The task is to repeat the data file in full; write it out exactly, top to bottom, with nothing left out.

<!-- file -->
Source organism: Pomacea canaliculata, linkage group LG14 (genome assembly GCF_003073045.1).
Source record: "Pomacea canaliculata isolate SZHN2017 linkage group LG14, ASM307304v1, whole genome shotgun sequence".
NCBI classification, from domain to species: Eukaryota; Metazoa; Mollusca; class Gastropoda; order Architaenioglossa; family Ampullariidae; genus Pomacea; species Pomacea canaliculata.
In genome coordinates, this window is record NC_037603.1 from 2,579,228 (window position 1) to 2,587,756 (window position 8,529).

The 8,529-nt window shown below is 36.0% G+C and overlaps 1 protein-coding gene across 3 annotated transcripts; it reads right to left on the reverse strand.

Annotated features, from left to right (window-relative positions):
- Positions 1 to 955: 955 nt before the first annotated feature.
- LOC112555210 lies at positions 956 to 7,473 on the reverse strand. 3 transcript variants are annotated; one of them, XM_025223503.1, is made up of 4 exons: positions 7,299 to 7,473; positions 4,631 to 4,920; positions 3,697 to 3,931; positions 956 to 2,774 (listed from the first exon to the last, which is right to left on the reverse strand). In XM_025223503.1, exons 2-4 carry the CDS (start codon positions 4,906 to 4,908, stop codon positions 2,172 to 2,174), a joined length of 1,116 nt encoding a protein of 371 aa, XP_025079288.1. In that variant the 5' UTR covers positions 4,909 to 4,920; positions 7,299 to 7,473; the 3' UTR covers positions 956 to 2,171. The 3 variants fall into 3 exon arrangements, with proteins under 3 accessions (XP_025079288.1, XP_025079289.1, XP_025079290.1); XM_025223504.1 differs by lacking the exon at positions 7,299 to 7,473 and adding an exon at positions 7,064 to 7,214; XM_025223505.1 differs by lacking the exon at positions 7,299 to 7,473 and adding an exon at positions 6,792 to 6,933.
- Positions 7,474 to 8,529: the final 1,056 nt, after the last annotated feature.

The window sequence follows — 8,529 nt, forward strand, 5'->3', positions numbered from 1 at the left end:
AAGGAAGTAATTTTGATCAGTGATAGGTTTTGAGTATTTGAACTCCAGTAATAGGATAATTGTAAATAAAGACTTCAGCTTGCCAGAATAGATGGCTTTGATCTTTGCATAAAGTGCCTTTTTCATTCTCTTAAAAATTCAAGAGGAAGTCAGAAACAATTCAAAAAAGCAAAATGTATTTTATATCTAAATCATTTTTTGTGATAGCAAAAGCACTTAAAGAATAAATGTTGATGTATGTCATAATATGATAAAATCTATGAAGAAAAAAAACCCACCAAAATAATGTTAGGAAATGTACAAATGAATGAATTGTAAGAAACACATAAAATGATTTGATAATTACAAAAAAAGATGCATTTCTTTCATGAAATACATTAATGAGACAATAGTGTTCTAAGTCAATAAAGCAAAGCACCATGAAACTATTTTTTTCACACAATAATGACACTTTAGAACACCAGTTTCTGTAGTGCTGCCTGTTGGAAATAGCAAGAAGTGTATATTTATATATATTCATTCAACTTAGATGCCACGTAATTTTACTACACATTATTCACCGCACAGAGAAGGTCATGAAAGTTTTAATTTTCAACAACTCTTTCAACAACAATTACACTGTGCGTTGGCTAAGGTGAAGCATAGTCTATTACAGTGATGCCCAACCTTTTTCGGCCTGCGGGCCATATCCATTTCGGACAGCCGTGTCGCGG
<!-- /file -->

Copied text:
Source organism: Pomacea canaliculata, linkage group LG14 (genome assembly GCF_003073045.1).
Source record: "Pomacea canaliculata isolate SZHN2017 linkage group LG14, ASM307304v1, whole genome shotgun sequence".
NCBI classification, from domain to species: Eukaryota; Metazoa; Mollusca; class Gastropoda; order Architaenioglossa; family Ampullariidae; genus Pomacea; species Pomacea canaliculata.
In genome coordinates, this window is record NC_037603.1 from 2,579,228 (window position 1) to 2,587,756 (window position 8,529).

The 8,529-nt window shown below is 36.0% G+C and overlaps 1 protein-coding gene across 3 annotated transcripts; it reads right to left on the reverse strand.

Annotated features, from left to right (window-relative positions):
- Positions 1 to 955: 955 nt before the first annotated feature.
- LOC112555210 lies at positions 956 to 7,473 on the reverse strand. 3 transcript variants are annotated; one of them, XM_025223503.1, is made up of 4 exons: positions 7,299 to 7,473; positions 4,631 to 4,920; positions 3,697 to 3,931; positions 956 to 2,774 (listed from the first exon to the last, which is right to left on the reverse strand). In XM_025223503.1, exons 2-4 carry the CDS (start codon positions 4,906 to 4,908, stop codon positions 2,172 to 2,174), a joined length of 1,116 nt encoding a protein of 371 aa, XP_025079288.1. In that variant the 5' UTR covers positions 4,909 to 4,920; positions 7,299 to 7,473; the 3' UTR covers positions 956 to 2,171. The 3 variants fall into 3 exon arrangements, with proteins under 3 accessions (XP_025079288.1, XP_025079289.1, XP_025079290.1); XM_025223504.1 differs by lacking the exon at positions 7,299 to 7,473 and adding an exon at positions 7,064 to 7,214; XM_025223505.1 differs by lacking the exon at positions 7,299 to 7,473 and adding an exon at positions 6,792 to 6,933.
- Positions 7,474 to 8,529: the final 1,056 nt, after the last annotated feature.

The window sequence follows — 8,529 nt, forward strand, 5'->3', positions numbered from 1 at the left end:
AAGGAAGTAATTTTGATCAGTGATAGGTTTTGAGTATTTGAACTCCAGTAATAGGATAATTGTAAATAAAGACTTCAGCTTGCCAGAATAGATGGCTTTGATCTTTGCATAAAGTGCCTTTTTCATTCTCTTAAAAATTCAAGAGGAAGTCAGAAACAATTCAAAAAAGCAAAATGTATTTTATATCTAAATCATTTTTTGTGATAGCAAAAGCACTTAAAGAATAAATGTTGATGTATGTCATAATATGATAAAATCTATGAAGAAAAAAAACCCACCAAAATAATGTTAGGAAATGTACAAATGAATGAATTGTAAGAAACACATAAAATGATTTGATAATTACAAAAAAAGATGCATTTCTTTCATGAAATACATTAATGAGACAATAGTGTTCTAAGTCAATAAAGCAAAGCACCATGAAACTATTTTTTTCACACAATAATGACACTTTAGAACACCAGTTTCTGTAGTGCTGCCTGTTGGAAATAGCAAGAAGTGTATATTTATATATATTCATTCAACTTAGATGCCACGTAATTTTACTACACATTATTCACCGCACAGAGAAGGTCATGAAAGTTTTAATTTTCAACAACTCTTTCAACAACAATTACACTGTGCGTTGGCTAAGGTGAAGCATAGTCTATTACAGTGATGCCCAACCTTTTTCGGCCTGCGGGCCATATCCATTTCGGACAGCCGTGTCGCGG